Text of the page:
For more information on Home Rule, please attend an Information Session on November 3 at Grove Avenue School (7:00 p.m.) or a virtual Zoom session on November 7 at 8:00 p.m. For more information, visit barrington-il.gov/homerule.

Thank you,

Karen Darch
Village President” 

Indeed, Barrington Hills has been a Home Rule Community for decades.  However, the property tax levy decreases enjoyed by residents has been the result of sound fiscal management by our Board of Trustees, our Commissions and Committee as well as our Village Staff over the last nine years.

In 2018, Karen Darch (et al) floated a referendum question on the November ballot seeking a local 1 percent sales tax, “…to provide a steady income source for infrastructure improvements.”  It failed to pass.

Now, a recent Chicago Tribune article states:

“The question on the ballot next month asks: “Shall the Village of Barrington, Illinois, become a home rule unit pursuant to Article VII, Section 6, of the Illinois Constitution?” Voters will be able to respond “yes” or “no.” According to the village information on home rule, establishing the status would provide a “stronger local voice in decision-making” as well as creating “more diverse revenue streams that allow more of the revenue burden to be placed on nonresidents.”

That revenue could come in the form of a home rule sales tax or amusement tax that could be used for road maintenance and other village improvements. Other villages, such as Arlington Heights, have generated thousands of dollars in home rule sales tax imposed on visitors to its Arlington Alfresco, a downtown outdoor dining venue.”

A case of potato, potahto in four years?  That’s up to the voters to decide, but we thought we’d share this with our Barrington neighbors since their leader chose to cite our fine Village in her Home Rule spin.

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The Daily Herald Editorial Board

In a world of sleek movie multiplexes, Barrington’s Catlow Theater was something special.

Younger visitors might not have appreciated its charm. After all, the seats weren’t the cushy recliners you find in newer theaters. The bathrooms were cramped. Hot new films took longer to get there.

But film buffs didn’t flock to the Catlow to see superhero flicks on their opening weekend or catch the latest rom-com in comfort. They were there to soak up the place’s unique character, to enjoy a sense of community and to embrace the history of a movie house that dates back to the dawn of the talkies.

Last week, Tim O’Connor announced he had sold the Catlow, a theater he had owned for 41 years. Taking over is Brian Long, a Barrington resident and owner of Long & Co. Jewelers on Main Street. That he has strong ties to the community — and has been a champion of the Catlow — is reassuring.

“My main concern with selling the theater was that somebody would keep it as the Catlow,” O’Connor told reporter Steve Zalusky last week. “We had planned on maybe putting live music in there and maybe showing movies at the same time. He seems to be on board with it. This is going to keep going for generations.”

We hope he’s right.

The Daily Herald editorial continues here.

Editorial note: We wholeheartedly agree with the spirit of this and prior Daily Herald commentaries. But, the cold hard reality is parking is so severely limited to potential movie patrons by the Village of Barrington, Jewel and other retailers that it’s doubtful the Catlow will open again as a movie theater.

In fact, the Village of Barrington is considering closing Park Avenue (seeBarrington Village Unveils Plans for Proposed Park Avenue Plaza with Outdoor Dining, Gathering, Green Space”) a block an a half away from the Catlow, and eliminating parking for retail businesses.

Nonetheless, we wish the new owners of the Catlow the best of luck, and this publication will do everything possible to help them succeed.

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Catlow inter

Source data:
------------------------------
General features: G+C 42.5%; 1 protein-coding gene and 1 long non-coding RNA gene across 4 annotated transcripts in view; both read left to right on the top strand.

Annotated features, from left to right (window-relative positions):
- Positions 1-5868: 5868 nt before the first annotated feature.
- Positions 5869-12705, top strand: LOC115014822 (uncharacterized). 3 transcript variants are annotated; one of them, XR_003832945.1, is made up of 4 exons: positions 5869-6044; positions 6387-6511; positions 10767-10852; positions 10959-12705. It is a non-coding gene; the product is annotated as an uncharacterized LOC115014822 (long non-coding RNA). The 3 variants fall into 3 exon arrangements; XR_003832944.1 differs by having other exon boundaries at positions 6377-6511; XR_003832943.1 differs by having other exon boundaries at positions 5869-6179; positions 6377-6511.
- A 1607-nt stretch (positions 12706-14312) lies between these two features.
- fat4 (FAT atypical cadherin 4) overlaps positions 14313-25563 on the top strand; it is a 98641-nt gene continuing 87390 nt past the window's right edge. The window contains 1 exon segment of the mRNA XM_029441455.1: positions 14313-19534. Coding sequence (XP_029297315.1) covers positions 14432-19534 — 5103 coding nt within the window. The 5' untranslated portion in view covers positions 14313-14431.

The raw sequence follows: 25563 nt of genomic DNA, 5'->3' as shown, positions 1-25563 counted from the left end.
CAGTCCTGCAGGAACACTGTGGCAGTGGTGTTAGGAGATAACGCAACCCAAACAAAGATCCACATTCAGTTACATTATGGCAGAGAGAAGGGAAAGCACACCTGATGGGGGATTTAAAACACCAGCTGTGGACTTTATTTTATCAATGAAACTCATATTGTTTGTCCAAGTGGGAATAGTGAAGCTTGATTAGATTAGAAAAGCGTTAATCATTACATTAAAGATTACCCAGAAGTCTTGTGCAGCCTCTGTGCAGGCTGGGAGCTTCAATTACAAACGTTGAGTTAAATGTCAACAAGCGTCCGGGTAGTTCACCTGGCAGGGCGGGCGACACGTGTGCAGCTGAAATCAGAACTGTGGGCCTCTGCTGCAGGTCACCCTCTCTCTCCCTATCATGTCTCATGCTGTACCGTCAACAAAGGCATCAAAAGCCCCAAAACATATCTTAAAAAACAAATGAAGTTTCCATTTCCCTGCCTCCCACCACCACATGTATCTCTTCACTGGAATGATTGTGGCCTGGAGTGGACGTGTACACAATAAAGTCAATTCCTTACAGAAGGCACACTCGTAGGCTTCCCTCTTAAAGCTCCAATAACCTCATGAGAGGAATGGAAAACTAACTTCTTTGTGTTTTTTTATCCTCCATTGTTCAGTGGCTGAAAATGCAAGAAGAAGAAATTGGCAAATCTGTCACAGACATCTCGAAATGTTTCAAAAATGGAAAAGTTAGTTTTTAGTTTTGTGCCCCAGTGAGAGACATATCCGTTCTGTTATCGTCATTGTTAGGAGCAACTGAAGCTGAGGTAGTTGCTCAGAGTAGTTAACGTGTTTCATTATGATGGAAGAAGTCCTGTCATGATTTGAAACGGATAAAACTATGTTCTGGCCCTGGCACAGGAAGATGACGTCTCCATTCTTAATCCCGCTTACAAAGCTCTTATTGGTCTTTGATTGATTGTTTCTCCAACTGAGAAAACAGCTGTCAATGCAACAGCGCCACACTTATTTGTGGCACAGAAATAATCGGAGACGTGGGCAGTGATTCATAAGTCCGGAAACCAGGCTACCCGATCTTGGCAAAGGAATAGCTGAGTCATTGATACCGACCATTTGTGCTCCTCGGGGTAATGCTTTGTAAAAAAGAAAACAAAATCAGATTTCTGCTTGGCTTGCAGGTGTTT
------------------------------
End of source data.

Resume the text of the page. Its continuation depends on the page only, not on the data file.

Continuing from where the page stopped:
Barrington’s historic Catlow Theater, with roots that reach back to the dawn of the talkies, could find new life under new ownership.

Tim O’Connor, who owned the Catlow for 41 years, said Thursday that he sold the iconic venue to Barrington store owner Brian Long, a Barrington resident and owner of Long & Co. Jewelers on Main Street.

“I had asked him if he would be interested in becoming an investor to help me pay back taxes, because we haven’t been doing any business the last two years,” O’Connor said. “He said, ‘Better than that. I’d like to buy it.'”

Long, who was unavailable for comment, has been a big supporter of the theater, O’Connor said. He said the future of the theater could involve movies or music.

“My main concern with selling the theater was that somebody would keep it as the Catlow,” he said. “We had planned on maybe putting live music in there and maybe showing movies at the same time. He seems to be on board with it. This is going to keep going for generations.”

The theater first opened under the ownership of Wright Catlow on May 28, 1927, in the waning days of silent films and the dawn of the sound era. The theater originally had both movies and vaudeville.

Read more here.

Related:Daily Herald opines, ‘Barrington’s Catlow Theater a suburban treasure well worth preserving’” “Owner of Catlow Theater in Barrington looking to sell historic venue

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Editorial note: In a clear effort to further “DARCH” already struggling retailers, the Village of Barrington is considering eliminating parking on Park Avenue.

Park Avenue

“Today the Village of Barrington unveiled proposed concept plans for Park Avenue Plaza, a community gathering space and al fresco dining opportunity they hope to create in downtown Barrington. To do so, they’d permanently close a stretch of Park Avenue east of Cook Street, creating community space for outdoor dining and gathering with overhead string lights, Adirondack chairs, benches, open lawn, planters, landscaping, water fountains and additional pedestrian walkways.

Park Avenue Plaza would only impact parking directly outside McGonigal’s Pub, not the existing parking adjacent to the Metra train tracks where the Barrington Farmers Market used to be.

Village President, Karen Darch, says this would be a priority project they’d bring to life in the next couple of years should Village of Barrington voters approve the Home Rule Referendum on the ballot in the November 8th election. Early voting is already underway.

Village trustees, along with Karen Darch, say approval of Home Rule means the Village of Barrington could benefit from a projected $1-million+ increase in annual revenue from a 1% Home Rule Sales Tax that would NOT impact groceries, prescription drugs or auto sales. Instead, it would be paid, in part, by non-Village residents who patronize local restaurants and businesses. They’d use those funds to invest in roads, sidewalks, bike paths and beautification for the Village of Barrington, among other projects.

The proposed Park Avenue Plaza is one of many local improvements Village leaders hope to advance if voters approve the referendum which only about 43% of voters approved when it was last on the ballot back in 2014.”

More here.

Related:Father and son teaming up to open new Barrington bistro